Charlotte Stirling-Reed, baby and child nutritionist and author of How to Wean Your Baby, explains why veg is best when it comes to your baby's weaning journey.
The introduction of solid foods to a baby is largely about one thing – experimenting!
In the past foods recommended as babies’ first foods were those that were likely to be easily accepted and gobbled up: think rice pudding, baby porridge (both similar to milk) and apple purees (super sweet).
Babies are born with a preference for sweet foods – it’s innate – and so they don’t need much in the way of encouragement to help them like the sweet taste of apple or pear.
However taste preferences change throughout life and it seems that early experiences with food and flavours can help shape babies’ food preferences and potentially influence the way they eat later on in life.
Vegetables as baby’s first food?
A whole host of new research has looked at the idea of weaning with vegetables first. Savoury, bitter, some sweet veggies – you name it – should be offered in order to help encourage acceptance of vegetables and to expose babies to these flavours in early life to help children to develop a liking for these very early on.
Introducing greens and veggies first isn’t a fail-safe method to protect against a fussy toddler at two years old (sometimes that’s inevitable!), but research has shown that babies given a variety of veggies early on, tend to eat more veggies as they get older too2,4,5.
This is why a number of baby food brands and infant nutrition organisations have started to focus on vegetables as a first food. It’s also why the Start 4 Life campaign from the NHS now suggests that from around 6 months:
“Include vegetables that aren’t so sweet, such as broccoli, cauliflower and spinach – this will help your baby get used to a range of flavours (rather than just the sweeter ones like carrots and sweet potato).”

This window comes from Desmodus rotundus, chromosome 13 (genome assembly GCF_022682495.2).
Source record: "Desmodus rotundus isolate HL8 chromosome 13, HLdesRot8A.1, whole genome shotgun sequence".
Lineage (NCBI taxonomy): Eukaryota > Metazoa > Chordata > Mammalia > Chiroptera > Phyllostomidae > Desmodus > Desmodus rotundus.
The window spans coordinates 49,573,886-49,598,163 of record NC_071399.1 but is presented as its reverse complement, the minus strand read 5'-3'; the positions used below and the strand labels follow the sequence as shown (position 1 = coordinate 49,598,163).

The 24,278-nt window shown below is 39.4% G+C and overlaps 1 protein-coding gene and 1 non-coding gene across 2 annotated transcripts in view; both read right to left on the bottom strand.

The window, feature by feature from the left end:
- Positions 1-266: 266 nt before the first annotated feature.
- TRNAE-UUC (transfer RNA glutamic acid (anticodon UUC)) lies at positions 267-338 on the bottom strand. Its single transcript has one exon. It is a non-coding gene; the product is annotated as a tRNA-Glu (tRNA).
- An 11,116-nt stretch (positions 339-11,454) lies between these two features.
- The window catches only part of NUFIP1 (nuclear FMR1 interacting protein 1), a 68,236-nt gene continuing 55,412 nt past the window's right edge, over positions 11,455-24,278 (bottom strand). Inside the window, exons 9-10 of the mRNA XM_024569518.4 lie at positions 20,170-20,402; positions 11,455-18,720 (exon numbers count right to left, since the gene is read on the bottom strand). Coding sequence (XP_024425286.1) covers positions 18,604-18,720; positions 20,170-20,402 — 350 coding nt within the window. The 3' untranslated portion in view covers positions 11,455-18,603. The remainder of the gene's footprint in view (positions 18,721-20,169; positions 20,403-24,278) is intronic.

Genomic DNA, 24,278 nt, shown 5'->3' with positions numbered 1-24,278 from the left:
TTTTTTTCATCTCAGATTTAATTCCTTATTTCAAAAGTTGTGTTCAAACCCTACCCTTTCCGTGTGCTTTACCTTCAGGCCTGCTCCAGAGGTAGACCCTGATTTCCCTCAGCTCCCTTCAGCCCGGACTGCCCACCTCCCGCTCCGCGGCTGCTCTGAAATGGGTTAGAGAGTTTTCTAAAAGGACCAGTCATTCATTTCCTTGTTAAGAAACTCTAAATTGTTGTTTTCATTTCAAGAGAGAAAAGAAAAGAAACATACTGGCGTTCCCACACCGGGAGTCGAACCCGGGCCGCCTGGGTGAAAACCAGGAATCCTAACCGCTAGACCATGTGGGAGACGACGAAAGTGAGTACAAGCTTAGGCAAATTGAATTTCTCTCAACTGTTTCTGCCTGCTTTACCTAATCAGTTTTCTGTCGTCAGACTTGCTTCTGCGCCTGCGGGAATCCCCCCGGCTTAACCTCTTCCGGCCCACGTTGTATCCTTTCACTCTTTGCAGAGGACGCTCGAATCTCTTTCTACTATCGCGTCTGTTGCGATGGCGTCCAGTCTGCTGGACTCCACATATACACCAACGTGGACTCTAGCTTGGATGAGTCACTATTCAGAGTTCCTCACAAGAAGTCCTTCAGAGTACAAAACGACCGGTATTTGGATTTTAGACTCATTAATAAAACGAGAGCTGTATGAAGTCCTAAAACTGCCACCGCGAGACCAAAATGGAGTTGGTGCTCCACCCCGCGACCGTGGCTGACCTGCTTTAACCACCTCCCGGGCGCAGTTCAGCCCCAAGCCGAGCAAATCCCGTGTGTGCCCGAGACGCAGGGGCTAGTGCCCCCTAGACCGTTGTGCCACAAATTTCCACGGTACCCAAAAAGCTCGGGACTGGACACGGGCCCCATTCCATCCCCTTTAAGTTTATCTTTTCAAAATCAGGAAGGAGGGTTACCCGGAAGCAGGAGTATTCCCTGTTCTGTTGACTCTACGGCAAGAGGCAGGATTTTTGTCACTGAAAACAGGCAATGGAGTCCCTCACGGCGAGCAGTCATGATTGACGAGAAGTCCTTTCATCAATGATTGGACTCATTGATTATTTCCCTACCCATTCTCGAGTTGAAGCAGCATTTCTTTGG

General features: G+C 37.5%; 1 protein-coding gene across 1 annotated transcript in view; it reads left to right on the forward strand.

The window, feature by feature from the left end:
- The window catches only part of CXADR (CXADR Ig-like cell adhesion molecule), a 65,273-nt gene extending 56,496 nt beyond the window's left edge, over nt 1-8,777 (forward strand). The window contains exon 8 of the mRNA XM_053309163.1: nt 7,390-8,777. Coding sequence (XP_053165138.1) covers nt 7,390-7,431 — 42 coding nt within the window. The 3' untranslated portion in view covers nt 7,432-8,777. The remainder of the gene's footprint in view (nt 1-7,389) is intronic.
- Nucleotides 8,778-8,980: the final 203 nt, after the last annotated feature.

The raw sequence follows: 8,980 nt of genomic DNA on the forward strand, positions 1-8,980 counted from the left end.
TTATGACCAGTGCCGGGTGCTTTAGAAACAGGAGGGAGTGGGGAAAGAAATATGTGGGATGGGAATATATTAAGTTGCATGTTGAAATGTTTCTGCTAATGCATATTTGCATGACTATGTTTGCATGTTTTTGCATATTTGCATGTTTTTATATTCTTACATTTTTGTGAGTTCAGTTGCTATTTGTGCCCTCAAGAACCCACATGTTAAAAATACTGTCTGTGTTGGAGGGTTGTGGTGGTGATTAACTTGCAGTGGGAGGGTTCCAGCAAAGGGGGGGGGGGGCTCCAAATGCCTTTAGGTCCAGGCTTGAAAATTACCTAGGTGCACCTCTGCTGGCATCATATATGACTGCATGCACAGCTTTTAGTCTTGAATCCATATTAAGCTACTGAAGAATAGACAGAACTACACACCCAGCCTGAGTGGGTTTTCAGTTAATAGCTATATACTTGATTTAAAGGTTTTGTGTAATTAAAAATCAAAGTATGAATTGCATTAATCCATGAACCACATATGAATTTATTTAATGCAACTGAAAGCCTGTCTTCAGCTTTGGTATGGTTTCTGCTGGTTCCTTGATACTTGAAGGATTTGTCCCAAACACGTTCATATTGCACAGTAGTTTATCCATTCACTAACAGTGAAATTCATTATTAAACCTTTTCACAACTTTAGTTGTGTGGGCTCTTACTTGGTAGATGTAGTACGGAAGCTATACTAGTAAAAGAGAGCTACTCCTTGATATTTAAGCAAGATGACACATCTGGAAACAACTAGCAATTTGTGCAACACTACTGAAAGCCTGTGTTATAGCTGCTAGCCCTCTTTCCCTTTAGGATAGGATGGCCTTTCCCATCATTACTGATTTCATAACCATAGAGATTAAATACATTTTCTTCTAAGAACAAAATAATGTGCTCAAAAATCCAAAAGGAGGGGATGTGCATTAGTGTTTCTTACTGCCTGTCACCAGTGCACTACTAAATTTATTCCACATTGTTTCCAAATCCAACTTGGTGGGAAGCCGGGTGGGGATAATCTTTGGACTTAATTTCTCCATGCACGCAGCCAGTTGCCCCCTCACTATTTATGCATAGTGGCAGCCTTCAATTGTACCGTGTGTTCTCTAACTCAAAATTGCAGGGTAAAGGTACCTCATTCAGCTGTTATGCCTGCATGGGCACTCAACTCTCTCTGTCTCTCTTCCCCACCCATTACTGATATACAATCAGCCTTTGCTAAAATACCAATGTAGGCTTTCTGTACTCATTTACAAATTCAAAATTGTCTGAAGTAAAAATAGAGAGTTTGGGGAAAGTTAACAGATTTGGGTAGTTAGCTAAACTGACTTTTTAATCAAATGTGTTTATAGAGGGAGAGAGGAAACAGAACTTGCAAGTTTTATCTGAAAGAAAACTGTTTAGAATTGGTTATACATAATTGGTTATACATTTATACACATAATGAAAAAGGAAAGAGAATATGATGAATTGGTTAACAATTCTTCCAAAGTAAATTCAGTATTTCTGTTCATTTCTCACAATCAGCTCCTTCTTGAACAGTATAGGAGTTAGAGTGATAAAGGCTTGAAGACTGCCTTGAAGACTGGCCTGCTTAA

How to start Veg-Led Weaning
The Veg-Led Weaning approach is where you kick your weaning journey off by offering a variety of single veggies for the first 10 days or so – choosing some bitter, savoury and neutral flavours are best in these first days.
This allows baby to try some completely new tastes and to experiment with flavours they’ve never had before. Ultimately this is in the hope that baby will become more familiar with savoury and bitter tastes, rather than just sweet tastes, and lead them to enjoy and accept more variety later in life.
Of course initially babies are unlikely to be bowled over with the taste of broccoli, sprouts and cabbage, having had nothing but sweet milk for the first months of life!! But this is perfectly normal as it can take up to 8-10 tastes before baby accepts new foods.
Top tips from Charlotte for babies’ first foods:
- Try mixing the green veggies with some of baby’s normal milk initially, to add familiarity
- Try to offer a range of different veggie tastes in those first weeks of weaning
- Don’t worry if not much actually gets into baby’s mouth and tummy initially; this stage is about getting used to the spoon and/or pieces of foods
- Even if baby is just touching, playing, smelling or licking their spoon/finger foods in those first few attempts – this is great as it all goes to help baby build up familiarity with these new foods
- Have fun with veggies – get the camera out for those facials – wrinkling their nose, and pulling a disgruntled face is completely normal and certainly doesn’t mean that baby doesn’t like the food which is being offered – it’s just new and sometimes surprising!
- Remember that introducing baby to new foods will take time – don’t expect baby to accept them overnight. It’s a gradual learning experience and all babies are so different when it comes to the acceptance of new foods.
Whichever way you decide to wean your baby is absolutely fine – all babies are so different and if you’re offering purees, finger foods or both that’s great – you'll find what works best for you. Also many parents decide to go along the more traditional route of offering baby rice and fruits, that’s absolutely safe to do too.